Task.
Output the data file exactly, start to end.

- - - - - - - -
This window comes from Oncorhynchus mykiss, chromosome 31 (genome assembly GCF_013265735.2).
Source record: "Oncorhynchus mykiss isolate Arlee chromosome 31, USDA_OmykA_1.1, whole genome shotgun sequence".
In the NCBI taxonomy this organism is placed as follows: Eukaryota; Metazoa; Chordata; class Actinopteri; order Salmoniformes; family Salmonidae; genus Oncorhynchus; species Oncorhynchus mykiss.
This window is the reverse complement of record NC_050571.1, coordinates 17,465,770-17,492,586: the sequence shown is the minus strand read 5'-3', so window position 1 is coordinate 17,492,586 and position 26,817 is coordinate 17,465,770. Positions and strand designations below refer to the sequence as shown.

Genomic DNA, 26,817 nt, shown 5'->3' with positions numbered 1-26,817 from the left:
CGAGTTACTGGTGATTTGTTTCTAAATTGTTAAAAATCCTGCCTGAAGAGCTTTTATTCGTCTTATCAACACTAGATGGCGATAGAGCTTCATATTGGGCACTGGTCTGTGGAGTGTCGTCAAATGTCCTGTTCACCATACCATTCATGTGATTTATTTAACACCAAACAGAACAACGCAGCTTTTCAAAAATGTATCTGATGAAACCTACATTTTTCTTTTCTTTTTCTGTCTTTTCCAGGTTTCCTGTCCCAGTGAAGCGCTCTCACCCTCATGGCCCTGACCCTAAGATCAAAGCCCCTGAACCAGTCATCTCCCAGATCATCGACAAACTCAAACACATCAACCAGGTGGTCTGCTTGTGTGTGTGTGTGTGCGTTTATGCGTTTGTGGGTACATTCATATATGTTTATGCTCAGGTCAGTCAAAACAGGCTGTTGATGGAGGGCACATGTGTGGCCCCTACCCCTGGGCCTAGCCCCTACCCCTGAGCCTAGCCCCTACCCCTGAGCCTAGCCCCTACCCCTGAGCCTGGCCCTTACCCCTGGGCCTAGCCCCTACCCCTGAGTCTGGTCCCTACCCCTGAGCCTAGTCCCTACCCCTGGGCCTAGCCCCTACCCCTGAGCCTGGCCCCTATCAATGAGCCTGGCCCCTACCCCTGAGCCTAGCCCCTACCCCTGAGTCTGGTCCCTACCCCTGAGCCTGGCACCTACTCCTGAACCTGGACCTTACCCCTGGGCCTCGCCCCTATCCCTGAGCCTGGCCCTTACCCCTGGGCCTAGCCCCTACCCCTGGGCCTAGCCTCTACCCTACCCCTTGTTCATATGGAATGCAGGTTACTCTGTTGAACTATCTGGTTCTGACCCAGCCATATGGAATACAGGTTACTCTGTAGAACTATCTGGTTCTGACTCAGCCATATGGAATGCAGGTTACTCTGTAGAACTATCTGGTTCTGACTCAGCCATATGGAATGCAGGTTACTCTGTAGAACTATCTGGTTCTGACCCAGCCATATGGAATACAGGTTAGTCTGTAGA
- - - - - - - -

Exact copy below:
This window comes from Oncorhynchus mykiss, chromosome 31 (genome assembly GCF_013265735.2).
Source record: "Oncorhynchus mykiss isolate Arlee chromosome 31, USDA_OmykA_1.1, whole genome shotgun sequence".
In the NCBI taxonomy this organism is placed as follows: Eukaryota; Metazoa; Chordata; class Actinopteri; order Salmoniformes; family Salmonidae; genus Oncorhynchus; species Oncorhynchus mykiss.
This window is the reverse complement of record NC_050571.1, coordinates 17,465,770-17,492,586: the sequence shown is the minus strand read 5'-3', so window position 1 is coordinate 17,492,586 and position 26,817 is coordinate 17,465,770. Positions and strand designations below refer to the sequence as shown.

Genomic DNA, 26,817 nt, shown 5'->3' with positions numbered 1-26,817 from the left:
CGAGTTACTGGTGATTTGTTTCTAAATTGTTAAAAATCCTGCCTGAAGAGCTTTTATTCGTCTTATCAACACTAGATGGCGATAGAGCTTCATATTGGGCACTGGTCTGTGGAGTGTCGTCAAATGTCCTGTTCACCATACCATTCATGTGATTTATTTAACACCAAACAGAACAACGCAGCTTTTCAAAAATGTATCTGATGAAACCTACATTTTTCTTTTCTTTTTCTGTCTTTTCCAGGTTTCCTGTCCCAGTGAAGCGCTCTCACCCTCATGGCCCTGACCCTAAGATCAAAGCCCCTGAACCAGTCATCTCCCAGATCATCGACAAACTCAAACACATCAACCAGGTGGTCTGCTTGTGTGTGTGTGTGTGCGTTTATGCGTTTGTGGGTACATTCATATATGTTTATGCTCAGGTCAGTCAAAACAGGCTGTTGATGGAGGGCACATGTGTGGCCCCTACCCCTGGGCCTAGCCCCTACCCCTGAGCCTAGCCCCTACCCCTGAGCCTAGCCCCTACCCCTGAGCCTGGCCCTTACCCCTGGGCCTAGCCCCTACCCCTGAGTCTGGTCCCTACCCCTGAGCCTAGTCCCTACCCCTGGGCCTAGCCCCTACCCCTGAGCCTGGCCCCTATCAATGAGCCTGGCCCCTACCCCTGAGCCTAGCCCCTACCCCTGAGTCTGGTCCCTACCCCTGAGCCTGGCACCTACTCCTGAACCTGGACCTTACCCCTGGGCCTCGCCCCTATCCCTGAGCCTGGCCCTTACCCCTGGGCCTAGCCCCTACCCCTGGGCCTAGCCTCTACCCTACCCCTTGTTCATATGGAATGCAGGTTACTCTGTTGAACTATCTGGTTCTGACCCAGCCATATGGAATACAGGTTACTCTGTAGAACTATCTGGTTCTGACTCAGCCATATGGAATGCAGGTTACTCTGTAGAACTATCTGGTTCTGACTCAGCCATATGGAATGCAGGTTACTCTGTAGAACTATCTGGTTCTGACCCAGCCATATGGAATACAGGTTAGTCTGTAGA